Customer Success, Jobs To Be Done (JTBD) and Quantifying Customer Value
Quantifying customer value can turn the “what have you done for me lately” question into a productive conversation that results in higher renewal rates and higher sales of add-on products/services.
If you’re a customer success manager, it’s a familiar scenario. The time for renewal is fast approaching on one or more accounts. That dreaded question is right around the corner. “What have you done for me lately and why should I keep paying?
Can you imagine looking forward to that question? It’s not out of the realm of possibility you can answer it very succinctly and with metrics.
Understanding Your Economic Buyers and How They’re Measured
It’s easy to get hyper-focused on solving customer problems because that’s what customers focus on. Consider how the directors, VPs and C-level executives get measured (and compensated). They get measured on results, a.k.a. outcomes!
One of the biggest reasons the account manager role has been expanded and leveled up into the more strategic customer success manager is to focus on exactly that, making sure customers get measurable outcomes from your products and services beyond just the benefit to users.
It all but guarantees they’ll continue to renew, buy add-on products/services and serve as your best references to fuel marketing and sales.
The bottom line here is always start with the outcomes that are most important to your customers from the top down. In other words, find out THE BIG WHY behind the adoption of your product. It separates the real problems from the pretenders and gives you a clear path to the metrics that matter most!
JTBD — The Common Thread From Product Management to Customer Success
Product managers and customer success managers should be joined at the hip for a host of reasons. One of the biggest reasons, and it’s the common thread between the two roles, is the importance of user jobs and the expected outcomes that result from using your products.
A product manager’s mindset, and the whole point of building products and features, is to make users better at specific job tasks in ways that have measurable outcomes to the customer organization, both tactically and strategically.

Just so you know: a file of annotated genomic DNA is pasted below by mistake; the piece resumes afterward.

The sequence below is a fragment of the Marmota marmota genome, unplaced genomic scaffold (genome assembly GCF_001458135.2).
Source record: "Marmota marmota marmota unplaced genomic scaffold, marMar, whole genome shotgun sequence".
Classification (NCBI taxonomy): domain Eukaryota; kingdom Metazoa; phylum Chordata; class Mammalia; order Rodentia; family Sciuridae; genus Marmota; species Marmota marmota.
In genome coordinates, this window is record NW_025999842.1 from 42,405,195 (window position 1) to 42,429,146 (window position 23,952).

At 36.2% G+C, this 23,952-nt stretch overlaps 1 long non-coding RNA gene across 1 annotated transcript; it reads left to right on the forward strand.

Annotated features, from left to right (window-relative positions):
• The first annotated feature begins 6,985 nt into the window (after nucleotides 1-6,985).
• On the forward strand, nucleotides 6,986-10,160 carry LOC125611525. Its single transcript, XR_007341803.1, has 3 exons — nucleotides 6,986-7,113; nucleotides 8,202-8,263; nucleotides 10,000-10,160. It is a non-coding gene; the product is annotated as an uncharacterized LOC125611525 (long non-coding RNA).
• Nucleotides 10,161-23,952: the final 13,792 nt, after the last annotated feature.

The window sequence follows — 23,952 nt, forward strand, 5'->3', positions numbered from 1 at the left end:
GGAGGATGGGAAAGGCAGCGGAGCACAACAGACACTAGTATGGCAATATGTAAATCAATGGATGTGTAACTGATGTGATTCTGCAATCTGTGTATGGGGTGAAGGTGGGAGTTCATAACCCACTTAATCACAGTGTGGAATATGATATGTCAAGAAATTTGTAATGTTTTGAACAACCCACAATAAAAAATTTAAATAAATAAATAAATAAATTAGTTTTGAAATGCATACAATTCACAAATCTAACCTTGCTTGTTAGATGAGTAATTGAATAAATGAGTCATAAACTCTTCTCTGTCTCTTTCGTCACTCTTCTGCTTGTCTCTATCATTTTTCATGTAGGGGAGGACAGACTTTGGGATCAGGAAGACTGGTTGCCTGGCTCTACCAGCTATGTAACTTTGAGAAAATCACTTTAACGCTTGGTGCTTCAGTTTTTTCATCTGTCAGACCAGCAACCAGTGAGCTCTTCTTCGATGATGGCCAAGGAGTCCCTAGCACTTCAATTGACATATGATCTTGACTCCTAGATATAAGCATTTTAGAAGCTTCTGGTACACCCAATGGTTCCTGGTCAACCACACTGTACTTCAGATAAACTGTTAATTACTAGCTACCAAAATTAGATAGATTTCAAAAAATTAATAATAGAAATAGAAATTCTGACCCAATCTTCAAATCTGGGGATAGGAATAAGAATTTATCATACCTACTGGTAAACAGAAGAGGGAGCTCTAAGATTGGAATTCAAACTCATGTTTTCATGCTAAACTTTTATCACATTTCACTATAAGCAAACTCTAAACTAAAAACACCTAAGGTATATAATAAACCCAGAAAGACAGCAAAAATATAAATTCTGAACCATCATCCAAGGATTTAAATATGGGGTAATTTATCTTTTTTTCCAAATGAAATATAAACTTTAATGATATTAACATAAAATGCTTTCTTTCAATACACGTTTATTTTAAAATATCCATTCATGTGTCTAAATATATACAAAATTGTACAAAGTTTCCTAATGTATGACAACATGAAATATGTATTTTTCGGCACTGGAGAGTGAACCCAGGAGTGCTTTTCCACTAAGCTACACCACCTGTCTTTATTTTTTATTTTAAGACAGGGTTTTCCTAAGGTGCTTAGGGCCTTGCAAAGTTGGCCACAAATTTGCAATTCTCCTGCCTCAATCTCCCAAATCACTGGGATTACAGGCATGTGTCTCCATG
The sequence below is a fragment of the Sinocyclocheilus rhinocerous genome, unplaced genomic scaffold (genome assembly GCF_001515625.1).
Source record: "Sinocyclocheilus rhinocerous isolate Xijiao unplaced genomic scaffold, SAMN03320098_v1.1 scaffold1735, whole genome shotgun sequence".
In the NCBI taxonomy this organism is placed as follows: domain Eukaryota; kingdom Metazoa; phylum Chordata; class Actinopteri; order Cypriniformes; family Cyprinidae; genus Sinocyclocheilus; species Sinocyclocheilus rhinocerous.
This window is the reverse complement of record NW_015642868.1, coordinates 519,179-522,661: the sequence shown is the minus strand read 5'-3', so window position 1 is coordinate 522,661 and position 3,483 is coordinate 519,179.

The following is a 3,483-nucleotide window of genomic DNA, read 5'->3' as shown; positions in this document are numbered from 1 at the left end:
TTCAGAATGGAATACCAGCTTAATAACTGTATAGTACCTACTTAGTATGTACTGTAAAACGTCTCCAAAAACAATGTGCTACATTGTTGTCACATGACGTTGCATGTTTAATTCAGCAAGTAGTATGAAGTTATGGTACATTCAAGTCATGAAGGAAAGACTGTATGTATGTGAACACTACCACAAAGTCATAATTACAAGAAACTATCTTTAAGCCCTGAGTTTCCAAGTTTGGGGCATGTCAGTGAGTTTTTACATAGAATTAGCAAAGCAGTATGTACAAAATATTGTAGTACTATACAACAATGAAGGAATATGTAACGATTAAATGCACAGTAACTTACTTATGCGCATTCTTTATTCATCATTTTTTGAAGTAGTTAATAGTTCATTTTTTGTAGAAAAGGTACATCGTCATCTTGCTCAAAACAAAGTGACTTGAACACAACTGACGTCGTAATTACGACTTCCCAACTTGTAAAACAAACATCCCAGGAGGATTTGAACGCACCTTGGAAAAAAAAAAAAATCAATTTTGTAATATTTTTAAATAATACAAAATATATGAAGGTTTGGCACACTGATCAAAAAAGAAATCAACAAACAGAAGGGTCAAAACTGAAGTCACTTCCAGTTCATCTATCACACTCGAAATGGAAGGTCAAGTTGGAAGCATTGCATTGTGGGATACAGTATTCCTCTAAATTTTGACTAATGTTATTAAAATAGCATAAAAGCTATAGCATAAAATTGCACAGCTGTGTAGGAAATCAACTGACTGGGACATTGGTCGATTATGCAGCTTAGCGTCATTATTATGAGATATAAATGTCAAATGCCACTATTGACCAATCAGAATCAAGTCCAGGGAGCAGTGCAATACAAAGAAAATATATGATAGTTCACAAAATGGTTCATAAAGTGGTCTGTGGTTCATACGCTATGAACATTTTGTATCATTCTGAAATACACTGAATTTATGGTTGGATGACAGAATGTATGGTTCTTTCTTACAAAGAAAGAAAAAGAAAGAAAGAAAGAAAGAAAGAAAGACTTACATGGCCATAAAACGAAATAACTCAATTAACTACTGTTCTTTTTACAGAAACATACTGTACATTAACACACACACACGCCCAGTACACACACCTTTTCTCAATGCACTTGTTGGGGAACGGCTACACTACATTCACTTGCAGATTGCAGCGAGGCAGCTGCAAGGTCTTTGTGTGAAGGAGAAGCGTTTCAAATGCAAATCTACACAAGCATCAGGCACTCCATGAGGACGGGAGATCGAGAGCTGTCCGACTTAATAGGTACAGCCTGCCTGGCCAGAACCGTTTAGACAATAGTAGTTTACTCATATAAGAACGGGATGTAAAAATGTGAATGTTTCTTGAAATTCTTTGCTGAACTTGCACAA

When product managers excel in that arena, the job of customer success managers becomes a lot easier because the end game is clear. You know exactly what you’re measuring, why it’s critical to the success of the customer and how it’s measured. It allows customer success managers to focus everyone, including the customer, on resolving issues that impact those metrics the most.
When product management doesn’t excel in that arena, it puts the burden on customer success managers post adoption to figure out what to measure, why it’s critical and the metrics that matter most. Not fun!
The Importance of Customer Outcomes & Success Metrics
The best thing about a well-defined outcome is that it’s measurable. It can be easily quantified. This is where outcomes differ from benefits. Benefits can’t always be measured or quantified.
Some benefits are too broad or soft — efficiency, usability, having all your data in one place, actionable insights, etc. None of these benefits can be quantified unless they’re tied back to specific job tasks with full context around the WHAT and WHY questions.
When the time comes for customers to renew or buy additional products/services, you need something more than soft benefits to earn their business. This is a real struggle for customer success managers, especially when products and features weren’t designed with specific outcomes in mind.
Quantifying Your Value to the Customer — Think in Layers
Let’s say you have an account receivable application that helped a customer reduce their days sales outstanding (DSO) from 90 days to 65 days by prioritizing the call list for collection agents (the job). The obvious outcome and metric is the improved cash flow.
The mistake that’s made too often is stopping there. Improving cash flow by more than 25% is a great metric, but it’s only the first layer.
The next layer goes directly to why the customer cares so much about improved cash flow. In other words, you still need to uncover the outcomes that result from improved cash flow. Keep poking the bear!
- Did it reduce the customer’s cost of borrowing, which goes directly to bottom line profit?
- Will it fund other strategic initiatives that wouldn’t otherwise be possible?
This additional layer of strategic focus is a big part of the expanded customer success role and plays right into the strategic account planning process CSMs are now expected to do with their customers.
The Bottom Line on JTBD and Customer Value
If product managers are consistently building products and features around specific user jobs and outcomes that can be quantified, it’s much easier for customer success managers to demonstrate the value back to customers, retain and grow those accounts.
When product management and customer success find their collective rhythm, you get what every organization strives for — keep current customers paying and new customers buying.
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